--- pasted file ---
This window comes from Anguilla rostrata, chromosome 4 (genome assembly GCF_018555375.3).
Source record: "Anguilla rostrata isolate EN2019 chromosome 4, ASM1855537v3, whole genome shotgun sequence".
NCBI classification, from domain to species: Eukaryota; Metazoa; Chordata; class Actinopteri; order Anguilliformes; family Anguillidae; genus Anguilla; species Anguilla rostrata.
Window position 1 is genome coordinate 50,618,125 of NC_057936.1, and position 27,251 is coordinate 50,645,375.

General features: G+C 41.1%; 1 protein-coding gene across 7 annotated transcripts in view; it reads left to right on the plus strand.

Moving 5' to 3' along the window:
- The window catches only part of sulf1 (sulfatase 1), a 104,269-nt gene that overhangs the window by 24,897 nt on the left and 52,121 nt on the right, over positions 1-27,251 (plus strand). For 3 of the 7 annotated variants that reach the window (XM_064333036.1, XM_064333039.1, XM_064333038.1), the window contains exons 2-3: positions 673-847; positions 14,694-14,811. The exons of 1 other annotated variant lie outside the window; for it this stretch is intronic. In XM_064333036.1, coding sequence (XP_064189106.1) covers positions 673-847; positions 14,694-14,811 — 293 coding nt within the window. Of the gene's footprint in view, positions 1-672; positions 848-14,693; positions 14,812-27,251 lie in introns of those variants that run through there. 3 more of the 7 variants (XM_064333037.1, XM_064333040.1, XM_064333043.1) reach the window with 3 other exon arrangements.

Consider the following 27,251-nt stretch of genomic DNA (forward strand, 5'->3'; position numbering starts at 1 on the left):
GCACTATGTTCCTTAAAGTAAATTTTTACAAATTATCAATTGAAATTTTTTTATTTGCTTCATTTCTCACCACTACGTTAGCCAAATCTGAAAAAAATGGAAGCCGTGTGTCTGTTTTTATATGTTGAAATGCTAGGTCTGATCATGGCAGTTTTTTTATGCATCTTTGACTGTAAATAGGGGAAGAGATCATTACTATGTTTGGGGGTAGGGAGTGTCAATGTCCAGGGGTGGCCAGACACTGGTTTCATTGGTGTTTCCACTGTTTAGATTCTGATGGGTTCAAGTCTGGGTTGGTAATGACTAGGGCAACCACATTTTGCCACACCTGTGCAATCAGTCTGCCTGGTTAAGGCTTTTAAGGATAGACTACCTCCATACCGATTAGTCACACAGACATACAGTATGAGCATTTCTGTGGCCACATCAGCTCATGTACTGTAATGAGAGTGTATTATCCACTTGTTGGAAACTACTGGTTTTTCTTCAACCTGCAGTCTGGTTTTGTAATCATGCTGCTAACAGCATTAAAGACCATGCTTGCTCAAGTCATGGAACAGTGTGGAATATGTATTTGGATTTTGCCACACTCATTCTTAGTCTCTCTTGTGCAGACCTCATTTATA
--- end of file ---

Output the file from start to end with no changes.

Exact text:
This window comes from Anguilla rostrata, chromosome 4 (genome assembly GCF_018555375.3).
Source record: "Anguilla rostrata isolate EN2019 chromosome 4, ASM1855537v3, whole genome shotgun sequence".
NCBI classification, from domain to species: Eukaryota; Metazoa; Chordata; class Actinopteri; order Anguilliformes; family Anguillidae; genus Anguilla; species Anguilla rostrata.
Window position 1 is genome coordinate 50,618,125 of NC_057936.1, and position 27,251 is coordinate 50,645,375.

General features: G+C 41.1%; 1 protein-coding gene across 7 annotated transcripts in view; it reads left to right on the plus strand.

Moving 5' to 3' along the window:
- The window catches only part of sulf1 (sulfatase 1), a 104,269-nt gene that overhangs the window by 24,897 nt on the left and 52,121 nt on the right, over positions 1-27,251 (plus strand). For 3 of the 7 annotated variants that reach the window (XM_064333036.1, XM_064333039.1, XM_064333038.1), the window contains exons 2-3: positions 673-847; positions 14,694-14,811. The exons of 1 other annotated variant lie outside the window; for it this stretch is intronic. In XM_064333036.1, coding sequence (XP_064189106.1) covers positions 673-847; positions 14,694-14,811 — 293 coding nt within the window. Of the gene's footprint in view, positions 1-672; positions 848-14,693; positions 14,812-27,251 lie in introns of those variants that run through there. 3 more of the 7 variants (XM_064333037.1, XM_064333040.1, XM_064333043.1) reach the window with 3 other exon arrangements.

Consider the following 27,251-nt stretch of genomic DNA (forward strand, 5'->3'; position numbering starts at 1 on the left):
GCACTATGTTCCTTAAAGTAAATTTTTACAAATTATCAATTGAAATTTTTTTATTTGCTTCATTTCTCACCACTACGTTAGCCAAATCTGAAAAAAATGGAAGCCGTGTGTCTGTTTTTATATGTTGAAATGCTAGGTCTGATCATGGCAGTTTTTTTATGCATCTTTGACTGTAAATAGGGGAAGAGATCATTACTATGTTTGGGGGTAGGGAGTGTCAATGTCCAGGGGTGGCCAGACACTGGTTTCATTGGTGTTTCCACTGTTTAGATTCTGATGGGTTCAAGTCTGGGTTGGTAATGACTAGGGCAACCACATTTTGCCACACCTGTGCAATCAGTCTGCCTGGTTAAGGCTTTTAAGGATAGACTACCTCCATACCGATTAGTCACACAGACATACAGTATGAGCATTTCTGTGGCCACATCAGCTCATGTACTGTAATGAGAGTGTATTATCCACTTGTTGGAAACTACTGGTTTTTCTTCAACCTGCAGTCTGGTTTTGTAATCATGCTGCTAACAGCATTAAAGACCATGCTTGCTCAAGTCATGGAACAGTGTGGAATATGTATTTGGATTTTGCCACACTCATTCTTAGTCTCTCTTGTGCAGACCTCATTTATA